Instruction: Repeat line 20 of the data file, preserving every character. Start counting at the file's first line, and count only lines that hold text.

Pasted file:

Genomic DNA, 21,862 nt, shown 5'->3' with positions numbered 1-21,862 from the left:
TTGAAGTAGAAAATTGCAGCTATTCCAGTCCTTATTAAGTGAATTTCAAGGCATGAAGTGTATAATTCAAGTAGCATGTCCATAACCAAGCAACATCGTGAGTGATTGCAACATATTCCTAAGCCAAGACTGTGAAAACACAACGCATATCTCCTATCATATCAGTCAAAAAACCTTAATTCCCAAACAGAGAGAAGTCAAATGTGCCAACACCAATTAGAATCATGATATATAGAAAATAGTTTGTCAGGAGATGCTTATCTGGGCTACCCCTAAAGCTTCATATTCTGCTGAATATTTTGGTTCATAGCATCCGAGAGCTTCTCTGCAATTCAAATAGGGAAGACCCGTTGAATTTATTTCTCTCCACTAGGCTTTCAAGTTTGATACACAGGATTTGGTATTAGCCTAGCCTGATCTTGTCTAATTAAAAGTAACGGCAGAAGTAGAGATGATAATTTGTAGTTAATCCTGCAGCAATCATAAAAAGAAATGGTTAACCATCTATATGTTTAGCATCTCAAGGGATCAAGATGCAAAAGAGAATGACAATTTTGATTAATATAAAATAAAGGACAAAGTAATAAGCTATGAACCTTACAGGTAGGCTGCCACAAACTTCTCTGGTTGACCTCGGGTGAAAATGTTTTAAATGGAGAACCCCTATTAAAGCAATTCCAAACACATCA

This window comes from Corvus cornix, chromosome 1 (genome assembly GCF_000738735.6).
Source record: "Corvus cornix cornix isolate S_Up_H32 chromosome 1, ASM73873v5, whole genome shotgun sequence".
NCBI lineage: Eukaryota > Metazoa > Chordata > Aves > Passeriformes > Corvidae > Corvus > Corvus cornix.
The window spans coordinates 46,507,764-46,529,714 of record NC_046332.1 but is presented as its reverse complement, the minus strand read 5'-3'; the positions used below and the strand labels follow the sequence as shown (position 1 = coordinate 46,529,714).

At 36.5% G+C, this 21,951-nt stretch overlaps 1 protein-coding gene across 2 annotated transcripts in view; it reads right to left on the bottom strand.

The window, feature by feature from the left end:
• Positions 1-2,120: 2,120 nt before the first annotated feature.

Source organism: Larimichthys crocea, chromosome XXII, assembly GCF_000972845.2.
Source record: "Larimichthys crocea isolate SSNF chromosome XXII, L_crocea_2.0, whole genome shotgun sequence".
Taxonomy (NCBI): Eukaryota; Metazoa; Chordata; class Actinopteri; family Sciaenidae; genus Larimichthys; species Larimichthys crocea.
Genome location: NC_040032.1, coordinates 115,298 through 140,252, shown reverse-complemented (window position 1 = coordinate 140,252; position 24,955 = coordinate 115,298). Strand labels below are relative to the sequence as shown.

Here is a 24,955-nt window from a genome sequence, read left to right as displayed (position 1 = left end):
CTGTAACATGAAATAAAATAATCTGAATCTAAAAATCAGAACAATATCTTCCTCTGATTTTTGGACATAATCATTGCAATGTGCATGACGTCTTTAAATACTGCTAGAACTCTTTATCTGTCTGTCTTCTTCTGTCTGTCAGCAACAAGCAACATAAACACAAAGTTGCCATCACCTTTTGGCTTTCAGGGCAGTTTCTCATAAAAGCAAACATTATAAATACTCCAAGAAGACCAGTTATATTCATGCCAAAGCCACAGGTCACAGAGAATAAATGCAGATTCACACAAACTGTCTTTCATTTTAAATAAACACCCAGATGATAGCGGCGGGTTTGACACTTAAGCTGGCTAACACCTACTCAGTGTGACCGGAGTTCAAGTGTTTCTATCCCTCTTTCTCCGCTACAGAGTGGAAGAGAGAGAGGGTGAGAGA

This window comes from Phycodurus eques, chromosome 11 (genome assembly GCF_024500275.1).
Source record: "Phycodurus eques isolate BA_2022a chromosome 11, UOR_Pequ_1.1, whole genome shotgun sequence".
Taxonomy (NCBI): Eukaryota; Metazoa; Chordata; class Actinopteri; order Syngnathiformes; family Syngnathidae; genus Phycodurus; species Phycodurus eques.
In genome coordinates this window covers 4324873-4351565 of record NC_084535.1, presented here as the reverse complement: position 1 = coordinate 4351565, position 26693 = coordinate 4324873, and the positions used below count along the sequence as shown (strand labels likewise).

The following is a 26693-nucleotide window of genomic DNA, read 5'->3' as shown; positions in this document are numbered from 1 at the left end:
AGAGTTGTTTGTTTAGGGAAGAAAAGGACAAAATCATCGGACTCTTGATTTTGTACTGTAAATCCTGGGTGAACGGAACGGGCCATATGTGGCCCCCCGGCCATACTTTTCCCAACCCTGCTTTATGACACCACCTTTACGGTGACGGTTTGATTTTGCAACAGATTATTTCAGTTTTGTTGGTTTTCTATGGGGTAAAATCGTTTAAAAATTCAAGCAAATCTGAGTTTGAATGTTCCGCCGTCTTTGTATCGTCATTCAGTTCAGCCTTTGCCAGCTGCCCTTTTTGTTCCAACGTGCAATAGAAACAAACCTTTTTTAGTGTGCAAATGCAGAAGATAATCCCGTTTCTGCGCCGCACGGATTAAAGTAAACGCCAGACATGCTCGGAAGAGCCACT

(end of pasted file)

The following is a 26693-nucleotide window of genomic DNA, read 5'->3' as shown; positions in this document are numbered from 1 at the left end: